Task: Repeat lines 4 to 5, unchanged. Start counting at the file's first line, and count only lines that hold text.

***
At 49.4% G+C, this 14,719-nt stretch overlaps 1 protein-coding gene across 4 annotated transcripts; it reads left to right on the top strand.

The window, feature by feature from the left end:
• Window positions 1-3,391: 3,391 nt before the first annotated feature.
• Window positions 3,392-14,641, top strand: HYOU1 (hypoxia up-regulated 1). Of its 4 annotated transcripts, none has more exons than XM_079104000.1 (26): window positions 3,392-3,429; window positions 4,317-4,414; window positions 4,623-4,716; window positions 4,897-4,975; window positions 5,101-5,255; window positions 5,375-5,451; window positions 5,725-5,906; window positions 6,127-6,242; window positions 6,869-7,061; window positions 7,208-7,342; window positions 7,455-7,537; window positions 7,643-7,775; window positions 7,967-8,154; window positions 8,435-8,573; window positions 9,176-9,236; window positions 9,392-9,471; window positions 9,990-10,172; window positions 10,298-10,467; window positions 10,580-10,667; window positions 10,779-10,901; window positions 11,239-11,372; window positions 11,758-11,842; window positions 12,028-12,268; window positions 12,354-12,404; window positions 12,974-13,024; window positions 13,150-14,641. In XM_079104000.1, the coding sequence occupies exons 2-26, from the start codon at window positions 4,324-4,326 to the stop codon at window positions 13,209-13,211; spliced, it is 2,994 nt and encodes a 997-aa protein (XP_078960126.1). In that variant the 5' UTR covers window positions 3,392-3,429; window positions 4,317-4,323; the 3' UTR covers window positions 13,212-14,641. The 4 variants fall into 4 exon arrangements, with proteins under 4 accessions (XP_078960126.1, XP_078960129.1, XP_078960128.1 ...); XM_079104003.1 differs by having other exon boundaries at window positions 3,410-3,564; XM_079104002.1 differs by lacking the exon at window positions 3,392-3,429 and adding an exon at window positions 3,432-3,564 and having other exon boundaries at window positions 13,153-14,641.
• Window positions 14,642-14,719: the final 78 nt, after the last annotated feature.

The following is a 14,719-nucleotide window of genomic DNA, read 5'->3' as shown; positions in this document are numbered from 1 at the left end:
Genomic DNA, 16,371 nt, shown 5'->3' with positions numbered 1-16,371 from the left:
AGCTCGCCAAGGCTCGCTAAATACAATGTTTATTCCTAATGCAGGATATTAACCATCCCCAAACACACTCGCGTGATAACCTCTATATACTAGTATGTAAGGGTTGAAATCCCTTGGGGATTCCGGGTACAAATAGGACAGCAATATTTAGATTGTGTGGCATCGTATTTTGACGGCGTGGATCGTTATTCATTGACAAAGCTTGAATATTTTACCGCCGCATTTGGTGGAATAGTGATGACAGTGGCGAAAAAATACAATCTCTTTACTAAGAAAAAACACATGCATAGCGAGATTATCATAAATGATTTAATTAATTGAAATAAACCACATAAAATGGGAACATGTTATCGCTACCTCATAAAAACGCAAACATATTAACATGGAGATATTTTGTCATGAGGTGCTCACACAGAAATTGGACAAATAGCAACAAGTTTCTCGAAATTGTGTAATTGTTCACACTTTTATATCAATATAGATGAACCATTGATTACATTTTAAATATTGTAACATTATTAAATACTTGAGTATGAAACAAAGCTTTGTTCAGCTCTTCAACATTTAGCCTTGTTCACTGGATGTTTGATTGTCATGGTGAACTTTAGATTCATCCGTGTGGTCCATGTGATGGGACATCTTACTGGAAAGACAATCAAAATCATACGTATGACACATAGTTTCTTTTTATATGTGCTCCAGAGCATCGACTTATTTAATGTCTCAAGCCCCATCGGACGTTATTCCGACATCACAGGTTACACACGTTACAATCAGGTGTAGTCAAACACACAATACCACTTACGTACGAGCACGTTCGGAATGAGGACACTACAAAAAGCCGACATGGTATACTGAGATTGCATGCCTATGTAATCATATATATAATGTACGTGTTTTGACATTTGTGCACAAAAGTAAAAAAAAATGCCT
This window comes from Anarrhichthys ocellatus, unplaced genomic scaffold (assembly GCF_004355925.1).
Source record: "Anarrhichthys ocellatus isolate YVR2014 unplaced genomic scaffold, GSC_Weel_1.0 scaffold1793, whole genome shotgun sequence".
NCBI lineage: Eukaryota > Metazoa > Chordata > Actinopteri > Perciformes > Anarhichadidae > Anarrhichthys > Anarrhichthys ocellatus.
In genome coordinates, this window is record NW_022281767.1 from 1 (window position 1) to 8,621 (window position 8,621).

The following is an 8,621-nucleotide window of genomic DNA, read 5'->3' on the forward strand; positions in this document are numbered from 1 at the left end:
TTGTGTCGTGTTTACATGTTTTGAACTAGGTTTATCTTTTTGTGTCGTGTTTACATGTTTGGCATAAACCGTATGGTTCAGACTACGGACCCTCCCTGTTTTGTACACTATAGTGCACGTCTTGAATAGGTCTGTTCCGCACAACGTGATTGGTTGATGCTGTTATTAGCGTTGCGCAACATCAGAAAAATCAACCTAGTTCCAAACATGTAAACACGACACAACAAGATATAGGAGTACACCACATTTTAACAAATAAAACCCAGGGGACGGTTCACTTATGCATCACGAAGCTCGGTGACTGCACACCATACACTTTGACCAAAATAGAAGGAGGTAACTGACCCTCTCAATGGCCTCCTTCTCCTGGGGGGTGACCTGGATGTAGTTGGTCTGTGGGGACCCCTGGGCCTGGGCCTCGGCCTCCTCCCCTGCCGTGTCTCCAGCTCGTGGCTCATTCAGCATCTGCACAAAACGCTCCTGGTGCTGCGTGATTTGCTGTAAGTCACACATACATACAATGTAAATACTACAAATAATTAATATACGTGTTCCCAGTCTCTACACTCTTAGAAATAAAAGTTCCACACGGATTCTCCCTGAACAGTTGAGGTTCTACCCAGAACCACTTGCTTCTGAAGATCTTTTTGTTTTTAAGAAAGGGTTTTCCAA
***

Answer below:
• Window positions 3,392-14,641, top strand: HYOU1 (hypoxia up-regulated 1). Of its 4 annotated transcripts, none has more exons than XM_079104000.1 (26): window positions 3,392-3,429; window positions 4,317-4,414; window positions 4,623-4,716; window positions 4,897-4,975; window positions 5,101-5,255; window positions 5,375-5,451; window positions 5,725-5,906; window positions 6,127-6,242; window positions 6,869-7,061; window positions 7,208-7,342; window positions 7,455-7,537; window positions 7,643-7,775; window positions 7,967-8,154; window positions 8,435-8,573; window positions 9,176-9,236; window positions 9,392-9,471; window positions 9,990-10,172; window positions 10,298-10,467; window positions 10,580-10,667; window positions 10,779-10,901; window positions 11,239-11,372; window positions 11,758-11,842; window positions 12,028-12,268; window positions 12,354-12,404; window positions 12,974-13,024; window positions 13,150-14,641. In XM_079104000.1, the coding sequence occupies exons 2-26, from the start codon at window positions 4,324-4,326 to the stop codon at window positions 13,209-13,211; spliced, it is 2,994 nt and encodes a 997-aa protein (XP_078960126.1). In that variant the 5' UTR covers window positions 3,392-3,429; window positions 4,317-4,323; the 3' UTR covers window positions 13,212-14,641. The 4 variants fall into 4 exon arrangements, with proteins under 4 accessions (XP_078960126.1, XP_078960129.1, XP_078960128.1 ...); XM_079104003.1 differs by having other exon boundaries at window positions 3,410-3,564; XM_079104002.1 differs by lacking the exon at window positions 3,392-3,429 and adding an exon at window positions 3,432-3,564 and having other exon boundaries at window positions 13,153-14,641.
• Window positions 14,642-14,719: the final 78 nt, after the last annotated feature.